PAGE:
Select Committee on Joint Committee on Statutory Instruments Forty-Third Report


Memorandum by the Department of Trade and Industry


1.  The Committee requested the Department to submit a memorandum on the following points. The Department sets out below the questions raised by the Committee with the Department's response after each question.

  (1)  Regulation 21 paragraph (2) lays down that "the parties shall abide by a decision taken in accordance with" the procedures provided for in paragraph (1). Explain why paragraph (1) contains no reference to decisions or any description of the nature of the procedures which it stipulates are to be put in place.

2.  The requirement to establish procedures, and the decisions referred to, in regulation 21 are to be read against the background of what is already provided for in the Telecommunications Act 1984 as regards public operators with significant market power and other public operators on the one hand and systemless service providers on the other hand.

Public operators

  Public operators are divided into those with significant market power in the voice telephony market and other public operators. The Director determined on 20 July 1998 that the operators with significant market power are (i) British Telecommunications plc ("BT") and (ii) Kingston upon Hull City Council and Kingston Communications (Hull) plc ("Kingston") jointly. The minimum requirement of the regulations is that procedures be established in respect of these.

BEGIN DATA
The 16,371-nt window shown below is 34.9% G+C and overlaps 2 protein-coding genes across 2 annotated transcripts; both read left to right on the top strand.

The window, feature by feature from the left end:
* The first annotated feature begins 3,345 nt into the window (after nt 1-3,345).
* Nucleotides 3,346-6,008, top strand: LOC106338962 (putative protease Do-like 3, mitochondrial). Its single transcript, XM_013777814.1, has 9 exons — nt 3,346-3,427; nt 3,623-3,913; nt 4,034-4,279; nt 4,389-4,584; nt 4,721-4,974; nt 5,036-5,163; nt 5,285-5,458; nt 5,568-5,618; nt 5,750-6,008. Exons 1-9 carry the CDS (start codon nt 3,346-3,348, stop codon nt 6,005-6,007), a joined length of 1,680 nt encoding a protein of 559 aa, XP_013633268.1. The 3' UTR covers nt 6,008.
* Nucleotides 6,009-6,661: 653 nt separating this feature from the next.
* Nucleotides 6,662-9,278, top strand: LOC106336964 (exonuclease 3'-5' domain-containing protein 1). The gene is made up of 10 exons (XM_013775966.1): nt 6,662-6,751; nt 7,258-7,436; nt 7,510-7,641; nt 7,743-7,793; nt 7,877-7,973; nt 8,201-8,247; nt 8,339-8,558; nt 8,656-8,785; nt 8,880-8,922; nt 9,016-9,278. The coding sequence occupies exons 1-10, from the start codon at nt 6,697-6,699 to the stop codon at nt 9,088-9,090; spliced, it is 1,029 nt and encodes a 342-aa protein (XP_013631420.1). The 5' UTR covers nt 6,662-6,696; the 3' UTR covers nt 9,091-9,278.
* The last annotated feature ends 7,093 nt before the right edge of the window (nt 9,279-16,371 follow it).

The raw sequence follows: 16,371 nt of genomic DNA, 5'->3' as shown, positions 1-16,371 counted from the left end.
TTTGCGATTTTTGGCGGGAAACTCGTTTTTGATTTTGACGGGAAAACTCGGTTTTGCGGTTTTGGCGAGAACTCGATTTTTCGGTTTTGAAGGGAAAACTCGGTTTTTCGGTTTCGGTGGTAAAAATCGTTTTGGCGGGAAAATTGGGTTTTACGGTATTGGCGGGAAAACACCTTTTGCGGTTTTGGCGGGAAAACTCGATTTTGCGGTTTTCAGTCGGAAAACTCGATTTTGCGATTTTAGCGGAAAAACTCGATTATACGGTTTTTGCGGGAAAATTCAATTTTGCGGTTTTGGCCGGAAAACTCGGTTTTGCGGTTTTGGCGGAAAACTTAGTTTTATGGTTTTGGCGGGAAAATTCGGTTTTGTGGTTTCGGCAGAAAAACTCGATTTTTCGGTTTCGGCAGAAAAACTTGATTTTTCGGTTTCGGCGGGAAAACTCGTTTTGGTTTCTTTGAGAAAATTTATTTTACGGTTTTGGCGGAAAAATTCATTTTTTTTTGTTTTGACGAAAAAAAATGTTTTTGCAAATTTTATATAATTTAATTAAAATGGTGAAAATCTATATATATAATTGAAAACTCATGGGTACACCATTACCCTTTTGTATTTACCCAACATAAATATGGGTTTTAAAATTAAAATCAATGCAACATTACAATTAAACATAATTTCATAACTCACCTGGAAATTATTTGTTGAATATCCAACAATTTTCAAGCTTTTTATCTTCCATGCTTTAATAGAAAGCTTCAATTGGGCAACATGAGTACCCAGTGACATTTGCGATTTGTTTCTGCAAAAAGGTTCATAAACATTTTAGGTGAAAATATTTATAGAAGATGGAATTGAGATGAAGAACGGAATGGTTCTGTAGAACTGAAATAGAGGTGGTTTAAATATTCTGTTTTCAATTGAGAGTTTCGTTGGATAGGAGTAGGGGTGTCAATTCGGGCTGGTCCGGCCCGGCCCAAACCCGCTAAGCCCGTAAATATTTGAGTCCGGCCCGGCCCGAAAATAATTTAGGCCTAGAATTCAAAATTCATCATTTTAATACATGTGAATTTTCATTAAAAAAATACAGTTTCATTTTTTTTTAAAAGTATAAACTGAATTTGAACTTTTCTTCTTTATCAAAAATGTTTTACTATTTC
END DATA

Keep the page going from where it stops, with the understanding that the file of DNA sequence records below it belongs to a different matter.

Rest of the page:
These procedures will establish a consistent framework for the steps that are already taken by the Director in dealing with complaints under section 49 of the Telecommunications Act 1984 in respect of the situations described in the regulation. All of these situations are covered by licence conditions in the licences of these two operators and by Condition RVTD9 in the Schedule to these Regulations. The variety of decisions that may require to be taken both under the relevant licence conditions and the requirements of the Directive is very wide. An example would be were one of these organisations to reduce the bandwidth available from say 2Mbit/s to say 56 Kbit/s in respect of a particular customer that customer could seek to enforce its contract for the service at 2 Mbit/s through the courts or it could complain to the Director that the operator was in breach of the relevant condition in its licence. The Director on receipt of the complaint would investigate and having done so reach a decision as to whether the variation was covered by any of the exceptions or limitations in the licence of the operator concerned or was a breach of the licence condition, and inform the parties accordingly. If the complaint is substantiated, he can either seek an undertaking from BT or Kingston to remedy the situation or, if he thinks the breach may be repeated, make a final or provisional order under sections 16 to 18 of the 1984 Act. The procedures will establish a consistent framework for the steps that the Director takes in dealing with such complaints.